Amidst the difficulties of the first few months following false optimism at Christmas, we are now slowly returning to some sort of normalcy with the rapid rollout of the vaccination programme and a long period of ‘lockdown’. However, the world has not stood still, and in January we had the release of the White Paper, Skills for Jobs, and more recently a re-opening of the College and Schools sector.
As anticipated the reaction to the White Paper has been mixed with many a last line focused on the “importance of detail” and “where is the funding?” Across the board there seems to be a consistent, “this is an evolution” of previous policy and that the key points around Lifetimes Skills Guarantee and National Skills Fund are deemed a positive. Reinforcing the central role Colleges will play in working with employers and providing the skills education required for adults as well as younger learners, at both middle and higher-level skills, were also fundamental messages.
In this issue of Perspectives, rather than focus on some of the themes that have expectedly emerged, and been commented on, from the White Paper, we thought we would provide a view on governance and specifically the role governance can play in supporting a more innovative approach to how College’s approach 2021 and beyond. Pablo Lloyd OBE has kindly provided his thoughts on the governance of innovation which raises some key questions for Chairs and Boards in FE and challenges the more traditional perspectives.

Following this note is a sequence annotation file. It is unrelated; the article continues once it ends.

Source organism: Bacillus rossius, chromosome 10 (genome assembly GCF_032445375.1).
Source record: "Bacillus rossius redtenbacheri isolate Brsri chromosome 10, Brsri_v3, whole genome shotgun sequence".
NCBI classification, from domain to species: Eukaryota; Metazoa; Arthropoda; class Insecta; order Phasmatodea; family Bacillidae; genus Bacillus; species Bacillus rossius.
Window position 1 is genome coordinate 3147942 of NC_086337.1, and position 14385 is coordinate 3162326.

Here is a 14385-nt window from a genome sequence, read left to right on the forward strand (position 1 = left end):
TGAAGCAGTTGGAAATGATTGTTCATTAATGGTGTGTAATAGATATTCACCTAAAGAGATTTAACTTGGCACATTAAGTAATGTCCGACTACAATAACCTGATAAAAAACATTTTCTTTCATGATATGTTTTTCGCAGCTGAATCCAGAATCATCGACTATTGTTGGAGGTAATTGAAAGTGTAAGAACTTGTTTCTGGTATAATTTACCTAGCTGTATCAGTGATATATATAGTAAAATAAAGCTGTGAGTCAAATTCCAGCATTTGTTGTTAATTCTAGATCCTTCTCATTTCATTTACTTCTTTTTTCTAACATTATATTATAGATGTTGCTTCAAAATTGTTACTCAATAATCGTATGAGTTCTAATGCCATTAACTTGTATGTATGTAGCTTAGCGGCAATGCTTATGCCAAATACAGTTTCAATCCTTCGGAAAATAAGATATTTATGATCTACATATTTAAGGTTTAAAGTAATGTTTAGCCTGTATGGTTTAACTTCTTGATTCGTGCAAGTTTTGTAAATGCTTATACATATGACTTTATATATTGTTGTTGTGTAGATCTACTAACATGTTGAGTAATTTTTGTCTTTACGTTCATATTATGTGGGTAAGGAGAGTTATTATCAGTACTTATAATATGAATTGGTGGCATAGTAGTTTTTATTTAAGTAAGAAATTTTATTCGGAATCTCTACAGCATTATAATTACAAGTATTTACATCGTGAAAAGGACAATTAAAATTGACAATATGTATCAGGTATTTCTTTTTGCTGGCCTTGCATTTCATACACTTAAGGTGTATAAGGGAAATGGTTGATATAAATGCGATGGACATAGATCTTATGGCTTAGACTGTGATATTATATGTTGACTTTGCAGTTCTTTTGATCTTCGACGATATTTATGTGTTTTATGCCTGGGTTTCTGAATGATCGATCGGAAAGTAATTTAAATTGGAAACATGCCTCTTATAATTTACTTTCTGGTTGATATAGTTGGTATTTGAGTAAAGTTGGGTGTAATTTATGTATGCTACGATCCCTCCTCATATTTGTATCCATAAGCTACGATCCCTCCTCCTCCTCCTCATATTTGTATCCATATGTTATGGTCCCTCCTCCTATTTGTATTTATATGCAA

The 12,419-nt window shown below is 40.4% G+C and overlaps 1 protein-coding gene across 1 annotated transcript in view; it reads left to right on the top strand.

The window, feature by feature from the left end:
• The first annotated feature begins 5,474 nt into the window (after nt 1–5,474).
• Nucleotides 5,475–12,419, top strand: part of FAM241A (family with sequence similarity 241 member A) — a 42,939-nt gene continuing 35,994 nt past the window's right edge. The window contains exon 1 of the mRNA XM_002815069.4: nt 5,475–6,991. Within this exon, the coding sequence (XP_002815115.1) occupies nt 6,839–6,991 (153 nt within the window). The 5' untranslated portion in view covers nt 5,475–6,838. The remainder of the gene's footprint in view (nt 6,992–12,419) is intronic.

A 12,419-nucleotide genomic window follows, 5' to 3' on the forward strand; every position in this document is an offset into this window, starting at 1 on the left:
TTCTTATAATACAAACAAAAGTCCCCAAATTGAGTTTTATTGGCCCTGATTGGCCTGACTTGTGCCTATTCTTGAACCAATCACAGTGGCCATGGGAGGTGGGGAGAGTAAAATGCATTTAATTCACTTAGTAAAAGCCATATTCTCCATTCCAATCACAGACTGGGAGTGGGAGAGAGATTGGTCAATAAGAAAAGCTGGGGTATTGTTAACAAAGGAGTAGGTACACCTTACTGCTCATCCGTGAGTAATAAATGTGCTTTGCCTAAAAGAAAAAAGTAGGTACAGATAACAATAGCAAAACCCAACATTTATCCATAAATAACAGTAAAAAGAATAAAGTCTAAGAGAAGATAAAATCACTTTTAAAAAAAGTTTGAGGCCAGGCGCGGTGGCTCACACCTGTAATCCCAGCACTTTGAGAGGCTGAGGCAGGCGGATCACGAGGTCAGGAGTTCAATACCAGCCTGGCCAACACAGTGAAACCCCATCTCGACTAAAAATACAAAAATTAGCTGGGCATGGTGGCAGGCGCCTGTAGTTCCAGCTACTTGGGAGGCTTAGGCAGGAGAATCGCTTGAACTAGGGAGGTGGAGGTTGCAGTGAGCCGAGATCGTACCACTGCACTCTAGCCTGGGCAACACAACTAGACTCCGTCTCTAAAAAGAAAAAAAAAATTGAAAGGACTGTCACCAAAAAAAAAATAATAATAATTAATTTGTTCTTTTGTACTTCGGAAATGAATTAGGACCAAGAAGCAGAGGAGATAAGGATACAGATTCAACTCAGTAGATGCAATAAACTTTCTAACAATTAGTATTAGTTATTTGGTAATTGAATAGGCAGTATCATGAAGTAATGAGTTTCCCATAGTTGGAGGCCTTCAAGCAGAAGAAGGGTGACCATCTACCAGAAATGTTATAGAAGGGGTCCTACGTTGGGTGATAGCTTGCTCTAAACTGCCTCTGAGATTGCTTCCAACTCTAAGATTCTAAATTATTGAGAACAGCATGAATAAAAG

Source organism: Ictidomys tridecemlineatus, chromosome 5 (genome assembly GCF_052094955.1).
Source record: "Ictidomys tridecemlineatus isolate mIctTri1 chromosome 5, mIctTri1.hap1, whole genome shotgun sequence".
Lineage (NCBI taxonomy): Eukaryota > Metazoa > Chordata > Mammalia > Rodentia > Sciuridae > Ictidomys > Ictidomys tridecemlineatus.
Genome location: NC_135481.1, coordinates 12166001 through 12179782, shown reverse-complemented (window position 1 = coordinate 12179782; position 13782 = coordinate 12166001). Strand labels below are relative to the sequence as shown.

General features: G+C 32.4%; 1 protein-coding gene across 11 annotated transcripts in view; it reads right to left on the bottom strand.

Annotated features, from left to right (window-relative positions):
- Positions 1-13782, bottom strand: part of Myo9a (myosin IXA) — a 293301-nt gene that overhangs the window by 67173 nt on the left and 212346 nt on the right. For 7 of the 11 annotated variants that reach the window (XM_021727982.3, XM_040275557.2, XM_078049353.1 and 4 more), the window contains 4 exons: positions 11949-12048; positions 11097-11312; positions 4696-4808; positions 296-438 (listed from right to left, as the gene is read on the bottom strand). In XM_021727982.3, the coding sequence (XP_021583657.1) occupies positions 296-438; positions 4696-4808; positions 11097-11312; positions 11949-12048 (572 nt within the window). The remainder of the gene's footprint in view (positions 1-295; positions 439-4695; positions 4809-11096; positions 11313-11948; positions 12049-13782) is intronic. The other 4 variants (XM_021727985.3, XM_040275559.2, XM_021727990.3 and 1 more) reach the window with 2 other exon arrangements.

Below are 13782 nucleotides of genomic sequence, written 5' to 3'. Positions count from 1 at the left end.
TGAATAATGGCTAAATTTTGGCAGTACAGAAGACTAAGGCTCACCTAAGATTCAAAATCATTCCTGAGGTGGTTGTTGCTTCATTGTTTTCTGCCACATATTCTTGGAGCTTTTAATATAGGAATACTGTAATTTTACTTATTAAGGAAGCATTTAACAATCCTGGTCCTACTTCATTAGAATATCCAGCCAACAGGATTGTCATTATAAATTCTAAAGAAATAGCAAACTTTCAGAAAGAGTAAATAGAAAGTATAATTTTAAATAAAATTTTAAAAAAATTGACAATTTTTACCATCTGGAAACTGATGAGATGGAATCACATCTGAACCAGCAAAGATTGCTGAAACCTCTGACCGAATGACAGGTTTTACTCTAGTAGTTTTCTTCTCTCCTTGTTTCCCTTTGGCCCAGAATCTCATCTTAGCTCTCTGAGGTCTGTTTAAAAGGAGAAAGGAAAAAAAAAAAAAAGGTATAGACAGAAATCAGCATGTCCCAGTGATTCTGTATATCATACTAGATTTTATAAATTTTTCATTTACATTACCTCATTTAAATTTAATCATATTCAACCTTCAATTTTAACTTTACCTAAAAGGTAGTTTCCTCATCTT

Pablo Lloyd OBE has served as an executive and non-executive director on commercial and charity boards for 30 years. He is CEO of Visionnaires, a social enterprise supporting and incubating new businesses, which he co-founded with Capital City College Group. Visionnaires now collaborates with colleges and other educational institutions, delivering a range of entrepreneurship and self-employment programmes to increase social mobility. See www.visionnaires.ac.uk.
Governing for Innovation
After a year of high-speed innovation forced by the pandemic, boards and leadership teams are asking themselves – how do we keep on innovating and is our governance up to the job? This year of disruption reminded us that innovation should be part of a board’s main agenda, not a side-dish. Other priorities are often more pressing and easier to define, so discussions about innovation are easily squeezed out. We owe it to our stakeholders to do better.